BP has announced plans to increase its renewables capacity to 50GW, as it increases investment tenfold.
Along with its half year results – which saw the oil and gas major slash its dividend in half – BP has released more details on how it will become a net zero company by 2050 or sooner.
The company has announced the ambitious target of increasing its renewables by 2030, growing its capacity twentyfold from just 2.5GW in 2019. Currently BP has a global pipeline of 10GW of solar through its joint venture with Lightsource BP, an ambition that is on track to hit 2023 and will likely now be scaled up.
This includes playing an active role in the UK market, with Lightsource BP having heralded the return of the large-scale solar build-out at the end of 2019 and announcing it was setting its sights on 1GW of capacity in the country. Already, this has seen it granted planning permission for a 50MW solar farm in Durham.
In the US, the company also has a portfolio of 1,679MW of onshore wind capacity from nine wind farms.
Along with renewables, it will target an increase in bioenergy from 22,000 b/d in 2019 to more than 100,000 b/d by 2030, and seek to establish itself in the hydrogen sector with a 10% share of core markets, along with the carbon capture, utilisation and storage (CCUS) sector.
CEO Bernard Looney said BP could bring over 100 years of experience “steeped in the world of energy” to its transition from a fossil fuel company to an integrated energy company.
“We understand energy markets deeply, and have developed unique capabilities in trading, marketing, technology and innovation,” he continued, adding that “we are not starting from scratch in this new world”.
“From our Lightsource BP joint venture – now in 13 countries – to our electric vehicle charging partnership with DiDi in China, and our industry-leading convenience partnerships with M&S in the UK and REWE in Germany – we are already building scale and capability.”
As part of its strategy, it will increase its electric vehicle charging points from 7,500 to over 70,000. Currently its BP Chargemaster arm is rolling out rapid chargers in the UK, where it is developing a 150kW network.
To reach its decarbonisation goals, BP is increasing its low carbon investment to around $5 billion (£3.83 billion) a year by 2030.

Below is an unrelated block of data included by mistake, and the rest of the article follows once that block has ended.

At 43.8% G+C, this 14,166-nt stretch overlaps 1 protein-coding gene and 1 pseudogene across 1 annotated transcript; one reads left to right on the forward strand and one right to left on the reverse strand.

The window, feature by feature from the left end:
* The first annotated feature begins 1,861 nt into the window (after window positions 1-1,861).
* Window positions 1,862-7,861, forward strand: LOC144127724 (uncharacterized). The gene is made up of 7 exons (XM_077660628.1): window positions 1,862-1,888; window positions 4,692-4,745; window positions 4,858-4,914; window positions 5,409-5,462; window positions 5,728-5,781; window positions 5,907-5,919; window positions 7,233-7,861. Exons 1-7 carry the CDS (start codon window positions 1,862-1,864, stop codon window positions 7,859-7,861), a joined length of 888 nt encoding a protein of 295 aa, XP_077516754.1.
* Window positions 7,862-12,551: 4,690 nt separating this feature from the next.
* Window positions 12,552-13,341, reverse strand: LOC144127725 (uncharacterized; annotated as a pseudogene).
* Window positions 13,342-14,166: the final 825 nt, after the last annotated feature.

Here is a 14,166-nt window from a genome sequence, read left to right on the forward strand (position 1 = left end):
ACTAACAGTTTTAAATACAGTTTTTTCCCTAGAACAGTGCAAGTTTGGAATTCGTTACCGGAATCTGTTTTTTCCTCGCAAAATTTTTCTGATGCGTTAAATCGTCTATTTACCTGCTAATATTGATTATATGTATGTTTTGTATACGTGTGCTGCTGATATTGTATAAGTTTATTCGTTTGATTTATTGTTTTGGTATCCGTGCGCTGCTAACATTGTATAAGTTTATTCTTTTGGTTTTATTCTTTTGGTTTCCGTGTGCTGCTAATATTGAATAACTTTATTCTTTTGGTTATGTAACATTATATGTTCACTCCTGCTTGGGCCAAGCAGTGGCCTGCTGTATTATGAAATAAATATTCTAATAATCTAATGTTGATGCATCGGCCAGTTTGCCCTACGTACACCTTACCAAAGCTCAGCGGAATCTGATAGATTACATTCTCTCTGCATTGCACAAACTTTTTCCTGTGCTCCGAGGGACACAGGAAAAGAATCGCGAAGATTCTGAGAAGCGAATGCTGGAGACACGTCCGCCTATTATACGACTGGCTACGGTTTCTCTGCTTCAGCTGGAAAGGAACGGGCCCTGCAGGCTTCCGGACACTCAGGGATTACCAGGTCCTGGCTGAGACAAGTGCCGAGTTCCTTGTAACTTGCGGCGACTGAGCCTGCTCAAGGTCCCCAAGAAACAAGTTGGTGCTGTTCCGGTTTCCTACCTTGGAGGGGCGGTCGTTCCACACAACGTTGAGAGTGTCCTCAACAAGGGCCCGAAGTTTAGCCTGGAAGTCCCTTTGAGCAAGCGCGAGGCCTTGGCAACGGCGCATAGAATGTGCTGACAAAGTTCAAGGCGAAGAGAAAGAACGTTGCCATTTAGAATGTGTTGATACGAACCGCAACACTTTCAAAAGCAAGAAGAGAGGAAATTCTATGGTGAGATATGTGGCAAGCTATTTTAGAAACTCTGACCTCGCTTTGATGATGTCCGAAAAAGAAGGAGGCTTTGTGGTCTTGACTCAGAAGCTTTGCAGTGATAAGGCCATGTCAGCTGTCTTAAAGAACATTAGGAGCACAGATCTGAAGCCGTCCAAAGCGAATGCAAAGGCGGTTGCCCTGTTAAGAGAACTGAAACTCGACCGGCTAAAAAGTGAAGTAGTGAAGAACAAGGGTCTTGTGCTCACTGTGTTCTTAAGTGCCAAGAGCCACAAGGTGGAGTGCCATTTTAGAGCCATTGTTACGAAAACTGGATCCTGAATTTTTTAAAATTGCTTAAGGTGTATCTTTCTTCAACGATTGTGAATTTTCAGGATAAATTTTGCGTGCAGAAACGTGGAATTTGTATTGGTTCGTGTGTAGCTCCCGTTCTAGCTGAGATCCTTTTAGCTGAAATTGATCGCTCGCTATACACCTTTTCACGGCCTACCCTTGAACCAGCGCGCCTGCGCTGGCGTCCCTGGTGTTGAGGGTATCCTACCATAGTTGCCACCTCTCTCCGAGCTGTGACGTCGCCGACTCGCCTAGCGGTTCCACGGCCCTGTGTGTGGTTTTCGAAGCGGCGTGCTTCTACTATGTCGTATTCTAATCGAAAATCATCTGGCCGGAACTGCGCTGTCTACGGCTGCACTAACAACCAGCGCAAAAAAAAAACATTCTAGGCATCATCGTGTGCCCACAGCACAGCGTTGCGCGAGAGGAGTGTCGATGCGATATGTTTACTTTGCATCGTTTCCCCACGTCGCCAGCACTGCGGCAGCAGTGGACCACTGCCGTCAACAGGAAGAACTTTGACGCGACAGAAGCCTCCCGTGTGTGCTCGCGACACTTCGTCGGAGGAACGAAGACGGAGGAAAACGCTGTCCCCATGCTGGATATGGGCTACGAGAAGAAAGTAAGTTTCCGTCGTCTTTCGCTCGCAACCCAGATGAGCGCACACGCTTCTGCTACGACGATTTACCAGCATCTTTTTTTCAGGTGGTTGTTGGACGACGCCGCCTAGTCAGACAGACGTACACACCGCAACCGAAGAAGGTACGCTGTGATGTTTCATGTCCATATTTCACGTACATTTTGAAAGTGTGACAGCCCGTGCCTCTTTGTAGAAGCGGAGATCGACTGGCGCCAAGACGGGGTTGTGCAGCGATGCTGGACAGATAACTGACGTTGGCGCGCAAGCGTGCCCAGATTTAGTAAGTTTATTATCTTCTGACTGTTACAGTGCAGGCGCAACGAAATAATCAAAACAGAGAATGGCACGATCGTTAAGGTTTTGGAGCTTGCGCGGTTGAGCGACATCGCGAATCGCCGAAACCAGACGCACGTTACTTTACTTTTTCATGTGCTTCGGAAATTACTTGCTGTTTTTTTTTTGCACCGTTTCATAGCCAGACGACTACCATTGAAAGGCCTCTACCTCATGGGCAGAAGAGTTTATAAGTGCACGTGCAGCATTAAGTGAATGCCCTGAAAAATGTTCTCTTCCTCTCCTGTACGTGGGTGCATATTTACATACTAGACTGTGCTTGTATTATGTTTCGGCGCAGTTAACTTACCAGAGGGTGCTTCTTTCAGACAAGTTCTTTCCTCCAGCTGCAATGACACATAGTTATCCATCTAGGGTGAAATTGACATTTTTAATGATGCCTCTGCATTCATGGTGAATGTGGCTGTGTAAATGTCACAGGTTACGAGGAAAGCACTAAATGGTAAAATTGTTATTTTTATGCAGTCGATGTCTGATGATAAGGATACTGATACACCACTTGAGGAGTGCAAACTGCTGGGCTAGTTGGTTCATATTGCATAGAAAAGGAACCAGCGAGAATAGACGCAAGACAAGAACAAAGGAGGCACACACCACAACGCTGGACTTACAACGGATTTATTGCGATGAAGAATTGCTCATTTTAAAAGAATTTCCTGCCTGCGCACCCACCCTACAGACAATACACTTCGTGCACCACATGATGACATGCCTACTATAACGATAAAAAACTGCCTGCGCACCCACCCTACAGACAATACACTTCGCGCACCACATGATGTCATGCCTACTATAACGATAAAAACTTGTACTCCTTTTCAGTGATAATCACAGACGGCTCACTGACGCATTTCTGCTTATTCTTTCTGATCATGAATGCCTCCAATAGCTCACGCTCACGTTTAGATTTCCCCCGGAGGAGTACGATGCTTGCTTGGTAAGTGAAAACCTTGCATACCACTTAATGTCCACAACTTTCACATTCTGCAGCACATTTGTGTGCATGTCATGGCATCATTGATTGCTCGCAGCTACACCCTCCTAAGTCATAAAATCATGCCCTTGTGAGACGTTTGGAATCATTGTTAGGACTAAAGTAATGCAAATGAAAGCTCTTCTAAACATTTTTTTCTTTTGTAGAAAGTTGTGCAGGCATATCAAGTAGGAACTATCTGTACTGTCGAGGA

Along with this growth in renewables, the company will reduce its production of oil and gas by 40% by actively managing its portfolio. It has also committed to undertaking no exploration in new countries.
It will partner with 10-15 cities and three core industries during this period as well, helping to double the company’s customer interactions to 20 million a day.
Helge Lund, BP’s chairman, added: “Energy markets are fundamentally changing, shifting towards low carbon, driven by societal expectations, technology and changes in consumer preferences. And in these transforming markets, BP can compete and create value, based on our skills, experience and relationships.
“We are confident that the decisions we have taken and the strategy we are setting out today are right for BP, for our shareholders, and for wider society.”
Dividend halved to help ‘reimagine energy and reinvent BP’
The company’s dividend has been ‘reset’ at 5.25 cents per share, it announced today, down from 10.5 cents per share, and this will stay fixed at this level to help manage the uncertainty created by COVID-19.
This marked change is in line with its plan to become more resilient it said, as the company commits to returning at least 60% of surplus cash as share buybacks to further support this.
BP’s Q2 results show it has lost $6.7 billion (£5.1 billion) in underlying replacement costs, a dramatic change in comparison to the same period on 2019 when there was a profit of $2.9 billion (£2.2 billion).
This was due to non-cash Upstream exploration write-offs the company said, which amounted to $6.5 billion (£5 billion) after tax. These were driven by the company’s long-term strategy and how that has impacted its price assumptions, along with record low oil and gas prices and dramatic reductions in demand drive by COVID-19.
Its reported loss for the quarter was $16.8 billion (£13 billion), a fall from a profit of $1.8 billion (£1.4 billion) during Q2 2019, again impact by a revision in price impacts as it sets it move away from oil production.
Looney continued: “These headline results have been driven by another very challenging quarter, but also by the deliberate steps we have taken as we continue to reimagine energy and reinvent BP. In particular, our reset of long-term price assumptions and the related impairment and exploration write-off charges had a major impact.
“Beneath these, however, our performance remained resilient, with good cashflow and – most importantly – safe and reliable operations.”
BP first announced that it would become a net zero company in February, with the newly appointed Looney stating the company would need to “fundamentally reorganise”. The impact of this has already been felt, with actions to become a “leaner, faster-moving and lower carbon company” accelerated due to challenges presented by COVID-19.
This includes cutting 10,000 jobs in an effort to reduce expenditure, and cutting £14 billion (US$17.5 billion) from the value of its assets.
BP was one of a host of oil and gas majors to commit to decarbonisation at the beginning of 2020, with Shell and Total also announcing their ambitions for net zero operations.